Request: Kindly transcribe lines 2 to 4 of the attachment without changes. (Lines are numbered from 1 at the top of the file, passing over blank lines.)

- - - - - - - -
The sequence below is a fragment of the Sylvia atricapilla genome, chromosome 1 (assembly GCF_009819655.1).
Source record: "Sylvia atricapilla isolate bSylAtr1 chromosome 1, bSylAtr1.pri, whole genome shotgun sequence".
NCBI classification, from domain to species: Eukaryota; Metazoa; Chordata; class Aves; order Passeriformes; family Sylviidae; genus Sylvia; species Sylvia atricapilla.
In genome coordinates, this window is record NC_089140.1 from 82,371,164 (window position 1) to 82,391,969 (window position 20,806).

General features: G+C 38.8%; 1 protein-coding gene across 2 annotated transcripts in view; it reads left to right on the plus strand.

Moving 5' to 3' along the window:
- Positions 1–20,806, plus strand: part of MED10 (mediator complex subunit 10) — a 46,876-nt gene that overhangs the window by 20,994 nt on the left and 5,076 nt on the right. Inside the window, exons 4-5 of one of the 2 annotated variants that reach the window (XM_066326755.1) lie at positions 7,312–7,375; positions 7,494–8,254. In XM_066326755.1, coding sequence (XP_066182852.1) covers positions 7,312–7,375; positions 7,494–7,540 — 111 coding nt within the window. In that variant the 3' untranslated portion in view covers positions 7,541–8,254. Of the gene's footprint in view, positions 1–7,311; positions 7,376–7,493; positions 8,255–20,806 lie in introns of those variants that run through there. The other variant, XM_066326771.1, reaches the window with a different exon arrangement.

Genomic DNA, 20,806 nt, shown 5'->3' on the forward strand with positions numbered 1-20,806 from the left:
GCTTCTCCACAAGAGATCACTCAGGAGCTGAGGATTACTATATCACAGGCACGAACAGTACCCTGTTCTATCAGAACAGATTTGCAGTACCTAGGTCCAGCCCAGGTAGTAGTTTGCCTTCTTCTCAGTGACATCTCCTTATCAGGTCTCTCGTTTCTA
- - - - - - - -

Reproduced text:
Source record: "Sylvia atricapilla isolate bSylAtr1 chromosome 1, bSylAtr1.pri, whole genome shotgun sequence".
NCBI classification, from domain to species: Eukaryota; Metazoa; Chordata; class Aves; order Passeriformes; family Sylviidae; genus Sylvia; species Sylvia atricapilla.
In genome coordinates, this window is record NC_089140.1 from 82,371,164 (window position 1) to 82,391,969 (window position 20,806).